According to an Associated Press article in today's Houston Chronicle, Austin's self-proclaimed status as "Live Music Capital of the World" is under siege by everything from condo-dwelling yuppies demanding those darn nightclubs turn that blasted music down and let them get some sleep (sound familiar, Walter's?) to lack of available downtown parking spaces (sound familiar, everyone?). Boo freaking hoo, Houstonians weary of all the fawning attention lavished on our northwesternmost suburb when it comes to all things musical might say.
"We're kind of at this pinnacle moment, where we can either continue the status quo and watch a dilution of the music scene, or we can value it and recognize that it's part of the fabric of who we are as a city," Paul Oveisi, owner of popular Austin music venue Momo's and head of the Save Austin Music task force, told the AP's Jay Root.
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As tempting as basking in Austin schadenfreude might seem, Houston can learn a lesson or two from the state capital's predicament. Because, like the city itself, our local music scene is so amorphous and disorganized, we have a chance to address the same problems facing Austin musicians - gentrification, lack of health care, no voice at City Hall, etc. - before they reach as advanced a state of affairs as they have on the banks of the Colorado.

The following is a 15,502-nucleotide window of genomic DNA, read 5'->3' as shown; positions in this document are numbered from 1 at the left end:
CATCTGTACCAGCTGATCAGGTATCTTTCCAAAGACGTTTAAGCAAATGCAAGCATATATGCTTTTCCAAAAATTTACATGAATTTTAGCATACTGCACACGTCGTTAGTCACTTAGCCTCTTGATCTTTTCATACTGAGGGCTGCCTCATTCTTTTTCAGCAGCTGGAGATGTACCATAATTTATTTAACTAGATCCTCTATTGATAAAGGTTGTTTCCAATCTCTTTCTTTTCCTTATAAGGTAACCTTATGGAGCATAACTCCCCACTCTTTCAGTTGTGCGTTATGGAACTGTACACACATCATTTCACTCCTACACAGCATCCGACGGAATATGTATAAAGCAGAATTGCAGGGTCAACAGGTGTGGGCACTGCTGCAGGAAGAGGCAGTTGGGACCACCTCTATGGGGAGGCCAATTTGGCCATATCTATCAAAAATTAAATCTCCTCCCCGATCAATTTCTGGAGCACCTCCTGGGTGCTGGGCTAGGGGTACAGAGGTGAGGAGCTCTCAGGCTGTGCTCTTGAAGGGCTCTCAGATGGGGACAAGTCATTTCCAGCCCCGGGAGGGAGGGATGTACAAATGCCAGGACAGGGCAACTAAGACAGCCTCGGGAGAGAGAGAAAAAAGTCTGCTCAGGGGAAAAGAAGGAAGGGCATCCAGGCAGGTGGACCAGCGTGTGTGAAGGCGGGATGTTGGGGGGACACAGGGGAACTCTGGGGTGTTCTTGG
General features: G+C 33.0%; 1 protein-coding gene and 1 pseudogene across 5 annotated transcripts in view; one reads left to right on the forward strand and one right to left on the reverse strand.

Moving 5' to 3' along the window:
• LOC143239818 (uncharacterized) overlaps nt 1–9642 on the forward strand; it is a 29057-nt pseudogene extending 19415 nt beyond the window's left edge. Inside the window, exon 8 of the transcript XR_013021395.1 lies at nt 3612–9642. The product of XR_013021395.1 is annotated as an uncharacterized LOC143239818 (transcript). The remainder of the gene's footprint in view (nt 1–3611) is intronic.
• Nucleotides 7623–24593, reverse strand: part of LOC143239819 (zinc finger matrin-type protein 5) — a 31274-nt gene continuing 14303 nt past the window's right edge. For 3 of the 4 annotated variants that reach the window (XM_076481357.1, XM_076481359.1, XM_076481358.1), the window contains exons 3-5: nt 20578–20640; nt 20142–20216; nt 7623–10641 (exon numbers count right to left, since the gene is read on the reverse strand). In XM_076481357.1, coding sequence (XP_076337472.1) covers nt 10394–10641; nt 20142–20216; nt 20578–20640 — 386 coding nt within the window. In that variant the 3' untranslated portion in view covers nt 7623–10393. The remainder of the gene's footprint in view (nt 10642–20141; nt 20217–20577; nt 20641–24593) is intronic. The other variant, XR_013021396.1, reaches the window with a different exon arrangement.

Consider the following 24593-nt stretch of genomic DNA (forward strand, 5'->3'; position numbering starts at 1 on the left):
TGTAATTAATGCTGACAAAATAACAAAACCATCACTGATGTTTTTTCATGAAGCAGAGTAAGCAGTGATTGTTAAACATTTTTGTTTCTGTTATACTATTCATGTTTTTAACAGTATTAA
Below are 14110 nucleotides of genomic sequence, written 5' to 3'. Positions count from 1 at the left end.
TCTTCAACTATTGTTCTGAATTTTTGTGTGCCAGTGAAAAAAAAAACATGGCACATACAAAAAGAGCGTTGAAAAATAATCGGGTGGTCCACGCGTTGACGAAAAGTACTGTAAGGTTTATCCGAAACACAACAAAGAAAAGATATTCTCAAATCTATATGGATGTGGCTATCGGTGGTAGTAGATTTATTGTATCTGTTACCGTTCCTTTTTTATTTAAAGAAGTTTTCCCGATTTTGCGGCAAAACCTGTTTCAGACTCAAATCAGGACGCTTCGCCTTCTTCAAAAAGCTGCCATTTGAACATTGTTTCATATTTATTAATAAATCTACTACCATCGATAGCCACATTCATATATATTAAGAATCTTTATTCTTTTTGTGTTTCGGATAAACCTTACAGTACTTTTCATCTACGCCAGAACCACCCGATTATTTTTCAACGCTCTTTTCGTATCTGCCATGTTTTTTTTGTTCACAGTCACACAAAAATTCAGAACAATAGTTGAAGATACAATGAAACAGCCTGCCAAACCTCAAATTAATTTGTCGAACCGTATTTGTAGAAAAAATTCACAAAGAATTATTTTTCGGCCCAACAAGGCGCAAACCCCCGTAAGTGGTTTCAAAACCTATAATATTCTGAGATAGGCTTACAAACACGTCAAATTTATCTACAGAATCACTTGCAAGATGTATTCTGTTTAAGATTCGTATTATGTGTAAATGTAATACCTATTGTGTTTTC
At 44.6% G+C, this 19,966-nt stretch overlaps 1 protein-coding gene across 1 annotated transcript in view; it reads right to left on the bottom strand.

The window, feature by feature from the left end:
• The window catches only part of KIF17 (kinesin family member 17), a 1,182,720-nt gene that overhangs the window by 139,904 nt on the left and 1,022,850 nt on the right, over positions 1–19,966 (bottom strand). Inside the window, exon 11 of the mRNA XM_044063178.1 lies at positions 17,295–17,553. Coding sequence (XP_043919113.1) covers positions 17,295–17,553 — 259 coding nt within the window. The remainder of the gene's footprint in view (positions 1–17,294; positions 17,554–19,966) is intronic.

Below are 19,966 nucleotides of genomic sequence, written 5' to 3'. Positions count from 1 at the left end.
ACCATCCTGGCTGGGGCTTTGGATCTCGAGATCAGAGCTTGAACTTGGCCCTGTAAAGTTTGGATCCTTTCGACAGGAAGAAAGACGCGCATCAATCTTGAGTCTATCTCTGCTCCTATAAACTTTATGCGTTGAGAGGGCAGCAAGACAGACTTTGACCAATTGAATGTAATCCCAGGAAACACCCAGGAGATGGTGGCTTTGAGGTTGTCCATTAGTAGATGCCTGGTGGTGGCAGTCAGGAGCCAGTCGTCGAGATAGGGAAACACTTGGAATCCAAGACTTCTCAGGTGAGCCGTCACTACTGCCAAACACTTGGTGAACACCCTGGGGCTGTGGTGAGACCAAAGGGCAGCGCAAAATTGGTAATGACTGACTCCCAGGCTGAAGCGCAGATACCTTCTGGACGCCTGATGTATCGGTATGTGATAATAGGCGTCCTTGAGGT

And now would be a good time for the Houston music scene to step up its PR campaign. From relatively lower property values to significantly less crowded booking calendars and the fact that it actually rains here once in a while, Houston has a lot to offer that Austin simply can't anymore. Who knows? If things keep going the way they are three hours up U.S. 290, maybe the dozens (if not hundreds) of Houston-area musicians who moved to Austin in search of greener pastures might even consider moving back. - Chris Gray